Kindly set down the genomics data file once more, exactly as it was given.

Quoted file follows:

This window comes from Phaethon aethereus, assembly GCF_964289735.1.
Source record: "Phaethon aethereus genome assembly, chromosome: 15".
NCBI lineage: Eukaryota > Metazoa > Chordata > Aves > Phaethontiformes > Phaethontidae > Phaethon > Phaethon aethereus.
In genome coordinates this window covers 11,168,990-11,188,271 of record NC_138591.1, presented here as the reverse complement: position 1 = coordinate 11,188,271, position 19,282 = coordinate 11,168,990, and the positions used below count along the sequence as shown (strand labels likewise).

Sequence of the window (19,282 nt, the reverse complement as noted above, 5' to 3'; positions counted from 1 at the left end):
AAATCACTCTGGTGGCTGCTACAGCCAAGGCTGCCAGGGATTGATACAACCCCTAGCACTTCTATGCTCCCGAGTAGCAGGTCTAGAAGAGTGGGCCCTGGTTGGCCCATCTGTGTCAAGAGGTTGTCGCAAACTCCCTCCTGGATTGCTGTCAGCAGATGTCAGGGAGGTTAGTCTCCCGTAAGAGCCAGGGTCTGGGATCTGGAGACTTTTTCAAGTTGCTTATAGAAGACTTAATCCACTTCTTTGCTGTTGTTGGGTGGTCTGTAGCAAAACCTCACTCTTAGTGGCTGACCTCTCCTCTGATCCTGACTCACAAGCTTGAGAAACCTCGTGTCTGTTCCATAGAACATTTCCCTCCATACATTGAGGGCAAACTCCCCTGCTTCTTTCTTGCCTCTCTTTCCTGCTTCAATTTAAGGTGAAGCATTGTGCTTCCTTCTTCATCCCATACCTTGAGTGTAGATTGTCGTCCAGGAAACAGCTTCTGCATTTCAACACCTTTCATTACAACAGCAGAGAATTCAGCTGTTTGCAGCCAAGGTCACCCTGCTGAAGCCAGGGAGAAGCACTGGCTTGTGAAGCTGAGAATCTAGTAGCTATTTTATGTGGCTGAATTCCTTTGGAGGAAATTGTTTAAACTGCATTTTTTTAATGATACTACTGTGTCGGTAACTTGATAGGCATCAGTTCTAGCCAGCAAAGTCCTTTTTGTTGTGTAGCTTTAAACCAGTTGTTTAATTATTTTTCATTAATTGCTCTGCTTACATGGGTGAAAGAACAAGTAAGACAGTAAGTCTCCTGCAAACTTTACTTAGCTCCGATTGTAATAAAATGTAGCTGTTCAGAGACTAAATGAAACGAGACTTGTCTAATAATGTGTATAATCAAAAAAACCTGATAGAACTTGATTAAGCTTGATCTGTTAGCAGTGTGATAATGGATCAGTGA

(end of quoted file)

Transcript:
This window comes from Phaethon aethereus, assembly GCF_964289735.1.
Source record: "Phaethon aethereus genome assembly, chromosome: 15".
NCBI lineage: Eukaryota > Metazoa > Chordata > Aves > Phaethontiformes > Phaethontidae > Phaethon > Phaethon aethereus.
In genome coordinates this window covers 11,168,990-11,188,271 of record NC_138591.1, presented here as the reverse complement: position 1 = coordinate 11,188,271, position 19,282 = coordinate 11,168,990, and the positions used below count along the sequence as shown (strand labels likewise).

Sequence of the window (19,282 nt, the reverse complement as noted above, 5' to 3'; positions counted from 1 at the left end):
AAATCACTCTGGTGGCTGCTACAGCCAAGGCTGCCAGGGATTGATACAACCCCTAGCACTTCTATGCTCCCGAGTAGCAGGTCTAGAAGAGTGGGCCCTGGTTGGCCCATCTGTGTCAAGAGGTTGTCGCAAACTCCCTCCTGGATTGCTGTCAGCAGATGTCAGGGAGGTTAGTCTCCCGTAAGAGCCAGGGTCTGGGATCTGGAGACTTTTTCAAGTTGCTTATAGAAGACTTAATCCACTTCTTTGCTGTTGTTGGGTGGTCTGTAGCAAAACCTCACTCTTAGTGGCTGACCTCTCCTCTGATCCTGACTCACAAGCTTGAGAAACCTCGTGTCTGTTCCATAGAACATTTCCCTCCATACATTGAGGGCAAACTCCCCTGCTTCTTTCTTGCCTCTCTTTCCTGCTTCAATTTAAGGTGAAGCATTGTGCTTCCTTCTTCATCCCATACCTTGAGTGTAGATTGTCGTCCAGGAAACAGCTTCTGCATTTCAACACCTTTCATTACAACAGCAGAGAATTCAGCTGTTTGCAGCCAAGGTCACCCTGCTGAAGCCAGGGAGAAGCACTGGCTTGTGAAGCTGAGAATCTAGTAGCTATTTTATGTGGCTGAATTCCTTTGGAGGAAATTGTTTAAACTGCATTTTTTTAATGATACTACTGTGTCGGTAACTTGATAGGCATCAGTTCTAGCCAGCAAAGTCCTTTTTGTTGTGTAGCTTTAAACCAGTTGTTTAATTATTTTTCATTAATTGCTCTGCTTACATGGGTGAAAGAACAAGTAAGACAGTAAGTCTCCTGCAAACTTTACTTAGCTCCGATTGTAATAAAATGTAGCTGTTCAGAGACTAAATGAAACGAGACTTGTCTAATAATGTGTATAATCAAAAAAACCTGATAGAACTTGATTAAGCTTGATCTGTTAGCAGTGTGATAATGGATCAGTGA